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Exercise Won’t Hurt a Healthy Heart

In 1924, famous cardiologist Paul Dudley White claimed that "exercise can’t hurt a healthy heart". Over the years, several poorly-controlled studies have shown that ultra-endurance events, such a running a marathon, might impair heart function. Now a study from Northwestern University shows that Dr. White is still correct (Journal of the American Society of Echocardiography, February 2006). The authors tested 45 patients before they ran the Chicago Marathon and re-tested them one month after the race. They demonstrated that the race had not caused any abnormalities in heart function.

This does not mean that everyone can go out and run a marathon. People who have damaged hearts can die from over- exertion. If you are a middle-aged person who is thinking about starting a vigorous exercise program, you should get a stress test, an electrocardiogram done while you are exercising vigorously. Tests done while a person is at rest often do not pick up blockages in the arteries leading to the heart. If your stress test shows warning signs, you may need further tests. If you pass your stress test, the odds are strong that you can start your exercise program safely. Once you have your doctor's approval, begin your exercise program gradually to build up the strength of your skeletal muscles and your heart over several months. Then you will be ready to start serious training for your marathon or other endurance event.


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Dear Dr. Mirkin: Can dehydration be prevented by drinking sports drinks instead of water?

No. Sports drinks contain a small amount of salt, but not enough to meet your needs. A study in the British Journal of Sports Medicine showed that you cannot replace salt lost through exercise exclusively by taking salty fluids (April 2006). If you are exercising for a long time in warm weather, you need to replace fluid, salt and calories. Salty drinks taste awful, so none of the popular sports drinks contain much salt. You need to eat salty foods along with the beverage of your choice. Since thirst is a very late sign of dehydration and lack of fluids during endurance exercise can kill, all exercisers are encouraged never to wait for thirst to tell them when to drink. By the time an athlete becomes thirsty during a competition, it is too late to drink enough to replenish the fluid loss without stopping to rest.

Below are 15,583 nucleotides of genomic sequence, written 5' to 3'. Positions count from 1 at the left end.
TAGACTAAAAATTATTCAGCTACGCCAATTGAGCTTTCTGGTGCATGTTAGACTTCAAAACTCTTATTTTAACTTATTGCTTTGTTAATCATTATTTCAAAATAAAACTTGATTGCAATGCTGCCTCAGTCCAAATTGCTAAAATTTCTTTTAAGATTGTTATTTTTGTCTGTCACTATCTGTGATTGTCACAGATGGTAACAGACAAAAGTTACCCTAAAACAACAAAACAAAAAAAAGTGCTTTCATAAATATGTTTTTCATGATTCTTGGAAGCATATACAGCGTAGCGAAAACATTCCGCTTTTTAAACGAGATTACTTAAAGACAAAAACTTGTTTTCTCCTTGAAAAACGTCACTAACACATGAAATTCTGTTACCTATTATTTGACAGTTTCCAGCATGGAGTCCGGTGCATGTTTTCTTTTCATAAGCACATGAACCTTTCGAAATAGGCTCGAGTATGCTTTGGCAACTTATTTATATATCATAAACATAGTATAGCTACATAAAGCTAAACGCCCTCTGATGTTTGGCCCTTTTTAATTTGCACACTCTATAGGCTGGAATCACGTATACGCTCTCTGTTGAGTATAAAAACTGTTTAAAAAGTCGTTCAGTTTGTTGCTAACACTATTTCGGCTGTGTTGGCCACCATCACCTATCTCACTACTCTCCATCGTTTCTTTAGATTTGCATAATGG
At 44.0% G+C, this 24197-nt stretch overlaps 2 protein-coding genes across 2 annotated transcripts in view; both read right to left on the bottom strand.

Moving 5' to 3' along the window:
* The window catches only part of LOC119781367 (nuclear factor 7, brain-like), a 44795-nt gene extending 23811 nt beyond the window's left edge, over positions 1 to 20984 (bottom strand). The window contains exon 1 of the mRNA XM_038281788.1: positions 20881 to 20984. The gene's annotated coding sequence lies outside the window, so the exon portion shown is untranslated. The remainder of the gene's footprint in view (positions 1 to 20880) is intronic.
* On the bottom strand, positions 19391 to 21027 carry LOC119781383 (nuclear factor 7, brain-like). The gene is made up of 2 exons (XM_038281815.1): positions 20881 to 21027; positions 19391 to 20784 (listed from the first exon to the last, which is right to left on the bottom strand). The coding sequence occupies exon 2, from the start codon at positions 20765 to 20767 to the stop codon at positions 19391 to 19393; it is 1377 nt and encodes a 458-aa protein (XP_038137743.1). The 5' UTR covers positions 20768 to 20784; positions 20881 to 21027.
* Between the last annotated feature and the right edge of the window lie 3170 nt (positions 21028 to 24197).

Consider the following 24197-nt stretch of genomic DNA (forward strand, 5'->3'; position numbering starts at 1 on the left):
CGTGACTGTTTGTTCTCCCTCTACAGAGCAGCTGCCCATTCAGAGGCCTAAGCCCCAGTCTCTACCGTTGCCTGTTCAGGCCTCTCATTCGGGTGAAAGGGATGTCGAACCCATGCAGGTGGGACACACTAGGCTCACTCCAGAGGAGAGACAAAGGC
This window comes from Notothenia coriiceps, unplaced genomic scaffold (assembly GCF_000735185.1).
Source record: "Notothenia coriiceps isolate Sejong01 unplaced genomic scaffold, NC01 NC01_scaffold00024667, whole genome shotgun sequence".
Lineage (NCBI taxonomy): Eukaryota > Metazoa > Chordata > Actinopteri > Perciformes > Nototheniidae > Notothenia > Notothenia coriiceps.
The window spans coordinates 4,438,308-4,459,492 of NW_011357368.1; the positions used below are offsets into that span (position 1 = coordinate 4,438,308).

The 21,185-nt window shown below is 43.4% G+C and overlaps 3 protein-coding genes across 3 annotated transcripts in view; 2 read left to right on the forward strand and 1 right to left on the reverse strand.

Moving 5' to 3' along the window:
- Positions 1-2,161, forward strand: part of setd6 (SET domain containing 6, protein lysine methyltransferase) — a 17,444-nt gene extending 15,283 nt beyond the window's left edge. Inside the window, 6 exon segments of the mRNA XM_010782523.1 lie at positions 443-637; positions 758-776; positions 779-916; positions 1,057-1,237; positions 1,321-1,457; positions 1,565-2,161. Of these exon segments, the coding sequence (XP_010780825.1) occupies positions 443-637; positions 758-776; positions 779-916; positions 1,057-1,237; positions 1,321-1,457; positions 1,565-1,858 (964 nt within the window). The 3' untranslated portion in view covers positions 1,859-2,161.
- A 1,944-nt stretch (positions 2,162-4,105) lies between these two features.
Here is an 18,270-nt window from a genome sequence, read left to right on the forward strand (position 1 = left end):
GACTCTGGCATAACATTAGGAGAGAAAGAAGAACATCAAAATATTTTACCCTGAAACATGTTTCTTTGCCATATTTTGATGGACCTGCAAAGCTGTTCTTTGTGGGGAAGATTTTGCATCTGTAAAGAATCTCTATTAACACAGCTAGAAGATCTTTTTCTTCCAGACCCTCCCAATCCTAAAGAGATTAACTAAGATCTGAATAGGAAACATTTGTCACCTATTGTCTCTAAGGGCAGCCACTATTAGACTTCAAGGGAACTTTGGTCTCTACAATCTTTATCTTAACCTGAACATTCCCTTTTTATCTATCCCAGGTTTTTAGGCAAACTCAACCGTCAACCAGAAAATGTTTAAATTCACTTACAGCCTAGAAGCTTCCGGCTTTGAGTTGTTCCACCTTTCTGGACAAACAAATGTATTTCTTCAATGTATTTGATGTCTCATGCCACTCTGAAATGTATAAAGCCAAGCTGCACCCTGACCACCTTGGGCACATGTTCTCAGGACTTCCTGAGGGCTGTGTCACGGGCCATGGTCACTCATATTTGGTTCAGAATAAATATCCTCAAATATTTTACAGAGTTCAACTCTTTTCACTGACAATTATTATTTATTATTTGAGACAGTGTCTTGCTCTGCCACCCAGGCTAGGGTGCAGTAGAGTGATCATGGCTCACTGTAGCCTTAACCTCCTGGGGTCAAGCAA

Many people fear hyponatremia (collapse or even death from too much water during exercise), but sports drinks offer no advantage over any other beverage. Hyponatremia is caused by excess fluid from any source, not by lack of salt or calories. During intense competition, athletes concentrate so hard on maintaining their pace that they are unlikely to take in too much fluid. However, novice athletes often run so slowly that they spend more time drinking than pushing the pace. How much fluid should you drink? The American College of Sports Medicine recommends about a quart an hour during vigorous exercise. For a person who is not exercising near his maximum, this could be too much. The person who is exhausted and exercising significantly below his capacity probably should take in only about a pint per hour.


Dear Dr. Mirkin: Will the nonsteroidal pain medicines help me recover from a workout?

Lots of athletes and exercisers take ibuprofen, an over- the-counter medication, and other nonsteroidals to ease pain in their joints and muscles. A study from the University of Florida (Medicine and Science in Sports and Exercise, May 2006) shows that nonsteroidal drugs inhibit exercise-induced muscle growth and strength.

Athletes train by taking a hard workout and damaging their muscles. They feel sore on the next day and exercise at reduced intensity until their muscles are healed. When they feel no soreness, they take a hard workout again. When muscles heal from the stress of a hard workout, they are larger and stronger. Damaged muscles release a healing prostaglandin called Cox-2, that causes muscle growth and increased strength. Ibuprofen blocks Cox-2 and therefore will delay or inhibit muscle growth. Pain medicines may make you feel better, but at the cost of interfering with the strength gains you are working to achieve.


Favorite Recipes

Clementines are back in the stores (the little citrus packed in boxes or mesh bags). Growers have figured out how to make them available 12 months a year, so enjoy! Eat them right out of the box, or add to your favorite salad.

Clementine-Wild Rice Salad
Clementine-Black Bean Salad
Clementine-Quinoa Salad

You'll find 100 recipes, and lots of helpful diet tips, in The Good Food Book - it's FREE

List of Diana's Healthful Recipes

June 26th, 2013
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About the Author: Gabe Mirkin, MD

Sports medicine doctor, fitness guru and long-time radio host Gabe Mirkin, M.D., brings you news and tips for your healthful lifestyle. A practicing physician for more than 50 years and a radio talk show host for 25 years, Dr. Mirkin is a graduate of Harvard University and Baylor University College of Medicine. He is board-certified in four specialties: Sports Medicine, Allergy and Immunology, Pediatrics and Pediatric Immunology. The Dr. Mirkin Show, his call-in show on fitness and health, was syndicated in more than 120 cities. Read More
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